Yahoo and Flickr

This is one more example that it is unwise to put all eggs (or all photos in this case) in one basket when it comes to using the Internet and any of the services on it.

Yahoo Has Decided to Scale Down Flickr, Sufyan bin Uzayr, Web Design ledger (Feb 4)

“To be clear, Yahoo is *not* shutting down Flickr, but it has decided to scale it down. In other words, Flickr will be alive, but Yahoo has decided to reduce its investment in the online photo sharing service. Flickr will soon be operated with minimal overhead, and resources and funds meant for Flickr might be allocated to some other venture within Yahoo’s umbrella.”

Expect to see more headlines about this. On December 2 there was speculation that Yahoo would sell Flickr – Yahoo May Sell Flickr and Its Core Internet Business (PetaPixel)

Lycos still has a spark

Lycos, an early search engine and portal that seemed washed out a few years ago after buyouts and decline, may still have some life. There has been talk of a new “proprietary search product” in the coming year.

Remember Lycos? It’s planning a new search engine for launch in 2013 by Martin Bryant, The Next Web (Dec 27)

Its look today is  family friendly, even kid friendly. Personalize it, play games, check the weather – it seems like a nice, friendly place – complete with dog for logo (replacing the spider of years ago). Yahoo provides the web search results.

CEO Rob Balazy would only hint at what is to come in 2013  — “we have a vision to merge the notion of a search-type activity with a curated content experience.”

Lycos web search

Lycos web search results – Dec 2012

Lycos owns Tripod, another blast from the past, a space for people – novices – to build their websites at very low cost. This has been dressed up with Zeeblio, a front end to help in creating the site – proof that not everyone is leaping to wordpress.

Lycos is currently owned by Ybrant Digital, an Indian company  with offices in 20 countries.

Safe Searching with Ixquick

For fully private searching, head to Ixquick and its sister site, Startpage. These do not record IP address or track search queries. The only cookie it uses is to save search preferences you set up.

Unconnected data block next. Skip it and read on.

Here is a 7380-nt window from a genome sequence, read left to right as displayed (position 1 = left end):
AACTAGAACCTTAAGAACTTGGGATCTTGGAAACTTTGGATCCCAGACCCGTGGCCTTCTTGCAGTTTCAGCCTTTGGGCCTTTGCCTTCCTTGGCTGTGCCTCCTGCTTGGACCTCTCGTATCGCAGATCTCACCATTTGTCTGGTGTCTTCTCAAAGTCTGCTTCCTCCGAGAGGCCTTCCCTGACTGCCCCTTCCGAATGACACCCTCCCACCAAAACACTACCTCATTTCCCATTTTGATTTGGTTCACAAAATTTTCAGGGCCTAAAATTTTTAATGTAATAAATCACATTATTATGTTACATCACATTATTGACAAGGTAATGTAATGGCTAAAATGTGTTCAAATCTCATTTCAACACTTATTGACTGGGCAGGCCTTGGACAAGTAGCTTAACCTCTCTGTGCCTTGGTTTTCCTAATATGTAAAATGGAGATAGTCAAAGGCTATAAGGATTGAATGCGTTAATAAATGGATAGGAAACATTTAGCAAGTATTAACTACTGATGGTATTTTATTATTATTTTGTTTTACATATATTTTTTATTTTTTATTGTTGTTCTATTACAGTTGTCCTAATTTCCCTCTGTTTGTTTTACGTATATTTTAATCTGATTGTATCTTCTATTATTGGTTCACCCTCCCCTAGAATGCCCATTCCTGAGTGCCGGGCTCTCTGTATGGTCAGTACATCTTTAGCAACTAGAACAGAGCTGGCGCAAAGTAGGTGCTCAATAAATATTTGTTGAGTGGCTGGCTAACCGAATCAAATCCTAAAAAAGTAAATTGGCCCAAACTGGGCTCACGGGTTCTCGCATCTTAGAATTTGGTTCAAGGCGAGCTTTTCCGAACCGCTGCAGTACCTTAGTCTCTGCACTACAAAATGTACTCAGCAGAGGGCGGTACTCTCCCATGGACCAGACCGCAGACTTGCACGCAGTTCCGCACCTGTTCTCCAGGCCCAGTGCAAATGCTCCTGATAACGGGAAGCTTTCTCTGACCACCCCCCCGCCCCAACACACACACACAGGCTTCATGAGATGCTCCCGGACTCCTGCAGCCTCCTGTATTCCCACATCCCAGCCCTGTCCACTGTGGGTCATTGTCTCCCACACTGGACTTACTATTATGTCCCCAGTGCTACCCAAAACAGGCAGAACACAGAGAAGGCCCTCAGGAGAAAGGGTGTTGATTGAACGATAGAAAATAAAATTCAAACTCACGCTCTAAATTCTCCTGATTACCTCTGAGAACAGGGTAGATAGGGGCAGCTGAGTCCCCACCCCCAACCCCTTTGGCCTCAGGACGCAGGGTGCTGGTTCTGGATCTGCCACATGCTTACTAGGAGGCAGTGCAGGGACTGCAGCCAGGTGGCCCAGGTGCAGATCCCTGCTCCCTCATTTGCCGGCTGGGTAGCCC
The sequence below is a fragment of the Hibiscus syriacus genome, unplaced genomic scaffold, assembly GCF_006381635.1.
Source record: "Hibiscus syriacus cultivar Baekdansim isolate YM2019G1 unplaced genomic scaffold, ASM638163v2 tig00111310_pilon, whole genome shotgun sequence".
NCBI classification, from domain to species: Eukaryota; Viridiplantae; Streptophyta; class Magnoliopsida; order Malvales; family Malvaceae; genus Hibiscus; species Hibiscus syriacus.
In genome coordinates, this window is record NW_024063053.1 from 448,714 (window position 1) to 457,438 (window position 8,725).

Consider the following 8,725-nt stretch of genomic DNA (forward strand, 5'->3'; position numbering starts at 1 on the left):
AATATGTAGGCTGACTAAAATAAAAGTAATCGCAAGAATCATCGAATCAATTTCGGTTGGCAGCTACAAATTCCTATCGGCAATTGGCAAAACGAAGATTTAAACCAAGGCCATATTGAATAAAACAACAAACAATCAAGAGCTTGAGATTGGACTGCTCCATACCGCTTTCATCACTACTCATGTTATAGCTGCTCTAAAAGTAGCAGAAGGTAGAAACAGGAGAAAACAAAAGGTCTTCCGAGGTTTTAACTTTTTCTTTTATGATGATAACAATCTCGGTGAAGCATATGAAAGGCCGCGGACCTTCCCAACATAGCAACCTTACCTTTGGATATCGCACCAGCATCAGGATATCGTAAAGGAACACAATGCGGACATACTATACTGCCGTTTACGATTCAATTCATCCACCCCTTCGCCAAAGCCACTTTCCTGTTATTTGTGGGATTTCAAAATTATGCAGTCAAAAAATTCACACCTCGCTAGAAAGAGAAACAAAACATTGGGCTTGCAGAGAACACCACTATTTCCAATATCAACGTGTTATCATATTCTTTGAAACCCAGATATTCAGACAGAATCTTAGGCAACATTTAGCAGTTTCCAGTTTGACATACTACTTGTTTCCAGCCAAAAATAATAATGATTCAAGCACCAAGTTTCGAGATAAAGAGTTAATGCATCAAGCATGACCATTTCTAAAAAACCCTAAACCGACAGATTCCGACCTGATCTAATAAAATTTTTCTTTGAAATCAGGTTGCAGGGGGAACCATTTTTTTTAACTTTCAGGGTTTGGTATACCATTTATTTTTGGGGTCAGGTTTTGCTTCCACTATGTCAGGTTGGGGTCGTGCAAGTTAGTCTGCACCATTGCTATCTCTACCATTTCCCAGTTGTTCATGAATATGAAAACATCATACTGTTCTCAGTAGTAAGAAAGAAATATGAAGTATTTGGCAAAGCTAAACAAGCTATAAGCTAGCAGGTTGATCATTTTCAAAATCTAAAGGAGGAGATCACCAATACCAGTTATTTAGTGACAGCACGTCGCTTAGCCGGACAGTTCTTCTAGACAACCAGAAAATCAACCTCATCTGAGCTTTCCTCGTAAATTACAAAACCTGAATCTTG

Ixquick used to search several engines at one time. These are no longer shown as choices but stars on results indicate Blekko, Gigablast, Yahoo as current sources. Some grouping is still available by selecting Power Refinement on the Settings page – it “enables clustering of shown web results”.

Startpage forwards your query to Google – without your IP number – and returns results free of the personalization that Google applies.

“Search Suggestions” is an option on the Settings page for both. Ixquick doesn’t use a log of user queries as other engines do, but picks from broad resources on the web such as dictionaries or common pages.

Other security features include secure socket layer, and not passing  search terms to websites.

Usage of Startpage climbed to 2 million queries a day in mid-2012.

Not the Google We Used to Love

When Google Taketh Away by Terry Ballard, Searchers (Nov)

Google has discontinued many excellent services and by the end of this year will end iGoogle. Terry Ballard lists the main ones.

I’m not sure that Google Dictionary is entirely dead – dictionary still shows under ‘more search tools’ in the left pane. Though certainly the feature to click on a search term to get meanings is long gone. The article also says that Google Translate has been deprecated – oh I hope not.

Of note – A form of Google Dictionary survives as an addon for Chrome.

Add to this list the removal or weakening of many search features.

Searching news archives is almost a hopeless task. Archivesearch defaults to Advanced News Search – and its minimal search form. And good luck finding that – a link to Advanced Search for news is nowhere to be found on the news search page or results page.

The Timeline was an excellent search aid for web searches and news searches – only an unsatisfactory remnant of that continues in date ranges (incomplete ones) in the news archive.

Google doesn’t have quite the same star power as a set of tools for searchers that it once had – but no competitor is picking up the slack.

Google Personal Portal being closed